The invention is based on the concept of incorporating in a surfactant ingredient of the composition a chemical structure imparting thickening properties to the substance, for example by introducing groupings characteristic of thickening agents, while maintaining the desired surfactant properties, to provide a liquid ingredient which is thus bifunctional and compatible with the rest of the composition. We have previously proposed to increase the viscosity of detergent compositions of this type to a consistency suitable for marketing as a concentrate in tubes, by employing as non-ionic surfactants the reaction products of certain fatty acid monoesters with a relatively high molar ratio of an alkylene oxide, yielding formulations of viscosity greater than 4000 centipoise at 22°-25° C. In the present invention the concept is extended, to provide alternative and liquid thickening agents in formulations of normal pourable liquid type, by modifying the chemical structure of a non-ionic surfactant in such a way that it presents the aspect of a known thickening agent in having an alkoxylated chain or chains each end of which terminates in certain fatty acid ester groups. This modification is brought about by employing a polybasic acid as a bridge between the chains of alkoxylated non-ionic surfactant compounds of a type previously used in detergent compositions for personal use.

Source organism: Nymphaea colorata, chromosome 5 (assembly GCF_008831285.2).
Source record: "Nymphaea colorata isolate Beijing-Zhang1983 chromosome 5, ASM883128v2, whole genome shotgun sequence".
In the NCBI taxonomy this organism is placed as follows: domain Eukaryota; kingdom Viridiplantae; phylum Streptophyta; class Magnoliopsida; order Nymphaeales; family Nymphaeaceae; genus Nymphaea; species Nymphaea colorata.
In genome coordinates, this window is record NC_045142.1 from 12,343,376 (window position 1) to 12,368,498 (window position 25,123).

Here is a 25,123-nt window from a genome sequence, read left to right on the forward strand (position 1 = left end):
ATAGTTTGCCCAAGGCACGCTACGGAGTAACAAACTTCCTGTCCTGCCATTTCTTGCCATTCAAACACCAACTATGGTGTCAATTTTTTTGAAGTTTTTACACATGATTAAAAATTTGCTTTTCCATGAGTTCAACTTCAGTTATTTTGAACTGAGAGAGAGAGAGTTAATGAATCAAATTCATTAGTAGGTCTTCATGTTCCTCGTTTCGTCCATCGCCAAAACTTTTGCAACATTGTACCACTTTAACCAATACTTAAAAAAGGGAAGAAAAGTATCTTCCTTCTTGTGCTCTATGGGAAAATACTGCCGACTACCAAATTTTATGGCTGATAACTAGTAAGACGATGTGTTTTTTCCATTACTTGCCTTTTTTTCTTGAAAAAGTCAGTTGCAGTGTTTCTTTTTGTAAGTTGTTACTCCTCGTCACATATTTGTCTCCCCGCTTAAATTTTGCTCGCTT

According to the present invention we provide a detergent composition for personal use comprising at least two surfactants, at least one of said surfactants being of the non-ionic type defined below and at least one of said surfactants being of another type. The surfactant of defined type acts as thickening agent and is characterised by the following general formula: ##STR4## Where
R is a di- or trivalent hydrocarbon group;
R' is di- or higher-valent hydrocarbon group or heterocyclic group;
R" is a monovalent hydrocarbon group containing at least eight carbon atoms;
r and s=0 or an integer;
n, m, p and q are integers, being at least 1; provided that:
n+pm+rs=4 to 100 inclusive
r+p=2 to 7 inclusive
q=1 or 2
and further provided that up to 20 mole percent of the ethylene oxide groups may be replaced by propylene oxide groups.
Preferably R is the hydrocarbon residue of a dibasic or tribasic acid. Examples of such acids are polymethylene diacids such as malonic, succinic, adipic, pimelic, suberic and azelaic acids, polybasic acids or hydroxy acids such as malic, tartaric or citric acids, aromatic acids such as phthalic or trimellitic acids, and unsaturated diacids such as maleic or fumaric acid.
Preferably R' is the hydrocarbon residue or heterocyclic ring-containing residue of a polyol.
Examples of such polyols are sorbitol, sorbitan, isosorbide and mixtures thereof, other pentitol or hexitols or their anhydro-derivatives, pentaerythritol, glycerol or glycols, such as ethylene glycol or propylene glycol.
Preferably R" is a C9-22 saturated or unsaturated hydrocarbon group, such as may be derived from mono carboxylic acids having a C9-22 hydrocarbon group attached to the acid group. Examples of these are acids derived from natural sources, including lauric, palmitic, oleic, stearic, and myristic acids.
Examples of the non-ionic surfactants thus defined are dibasic acid reaction products of alkoxylated sorbitan fatty esters, for instance, the product having approximately two ethoxylated sorbitan monolaurate groups per succinic acid group.
The non-ionic surfactants to be employed in the invention may be made from their components by processes of etherification and esterification.